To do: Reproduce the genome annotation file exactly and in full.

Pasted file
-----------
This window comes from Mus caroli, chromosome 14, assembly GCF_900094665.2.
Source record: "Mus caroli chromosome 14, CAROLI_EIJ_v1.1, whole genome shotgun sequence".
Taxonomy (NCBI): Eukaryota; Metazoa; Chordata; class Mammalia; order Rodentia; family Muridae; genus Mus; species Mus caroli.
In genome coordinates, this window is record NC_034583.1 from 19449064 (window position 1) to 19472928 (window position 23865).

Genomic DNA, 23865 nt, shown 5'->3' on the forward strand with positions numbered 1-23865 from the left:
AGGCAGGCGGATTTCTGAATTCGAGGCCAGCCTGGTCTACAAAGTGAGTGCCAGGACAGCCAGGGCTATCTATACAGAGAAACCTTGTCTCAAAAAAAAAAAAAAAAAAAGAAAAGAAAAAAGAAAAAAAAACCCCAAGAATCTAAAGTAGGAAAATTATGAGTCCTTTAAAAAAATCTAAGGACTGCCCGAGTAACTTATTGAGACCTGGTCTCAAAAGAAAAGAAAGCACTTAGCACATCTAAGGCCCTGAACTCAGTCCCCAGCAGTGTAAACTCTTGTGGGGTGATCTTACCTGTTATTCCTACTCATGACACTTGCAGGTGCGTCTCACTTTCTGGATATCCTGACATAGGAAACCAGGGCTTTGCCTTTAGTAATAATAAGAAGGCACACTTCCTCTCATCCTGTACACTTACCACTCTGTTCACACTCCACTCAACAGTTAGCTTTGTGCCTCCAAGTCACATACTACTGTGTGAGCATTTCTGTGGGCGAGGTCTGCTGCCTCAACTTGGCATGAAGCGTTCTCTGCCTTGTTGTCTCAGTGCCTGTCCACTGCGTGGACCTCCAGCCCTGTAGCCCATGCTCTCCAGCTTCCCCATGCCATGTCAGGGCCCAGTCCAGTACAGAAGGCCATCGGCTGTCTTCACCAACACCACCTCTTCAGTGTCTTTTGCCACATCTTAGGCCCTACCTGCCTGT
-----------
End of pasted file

This window comes from Mus caroli, chromosome 14, assembly GCF_900094665.2.
Source record: "Mus caroli chromosome 14, CAROLI_EIJ_v1.1, whole genome shotgun sequence".
Taxonomy (NCBI): Eukaryota; Metazoa; Chordata; class Mammalia; order Rodentia; family Muridae; genus Mus; species Mus caroli.
In genome coordinates, this window is record NC_034583.1 from 19449064 (window position 1) to 19472928 (window position 23865).

Genomic DNA, 23865 nt, shown 5'->3' on the forward strand with positions numbered 1-23865 from the left:
AGGCAGGCGGATTTCTGAATTCGAGGCCAGCCTGGTCTACAAAGTGAGTGCCAGGACAGCCAGGGCTATCTATACAGAGAAACCTTGTCTCAAAAAAAAAAAAAAAAAAAGAAAAGAAAAAAGAAAAAAAAACCCCAAGAATCTAAAGTAGGAAAATTATGAGTCCTTTAAAAAAATCTAAGGACTGCCCGAGTAACTTATTGAGACCTGGTCTCAAAAGAAAAGAAAGCACTTAGCACATCTAAGGCCCTGAACTCAGTCCCCAGCAGTGTAAACTCTTGTGGGGTGATCTTACCTGTTATTCCTACTCATGACACTTGCAGGTGCGTCTCACTTTCTGGATATCCTGACATAGGAAACCAGGGCTTTGCCTTTAGTAATAATAAGAAGGCACACTTCCTCTCATCCTGTACACTTACCACTCTGTTCACACTCCACTCAACAGTTAGCTTTGTGCCTCCAAGTCACATACTACTGTGTGAGCATTTCTGTGGGCGAGGTCTGCTGCCTCAACTTGGCATGAAGCGTTCTCTGCCTTGTTGTCTCAGTGCCTGTCCACTGCGTGGACCTCCAGCCCTGTAGCCCATGCTCTCCAGCTTCCCCATGCCATGTCAGGGCCCAGTCCAGTACAGAAGGCCATCGGCTGTCTTCACCAACACCACCTCTTCAGTGTCTTTTGCCACATCTTAGGCCCTACCTGCCTGT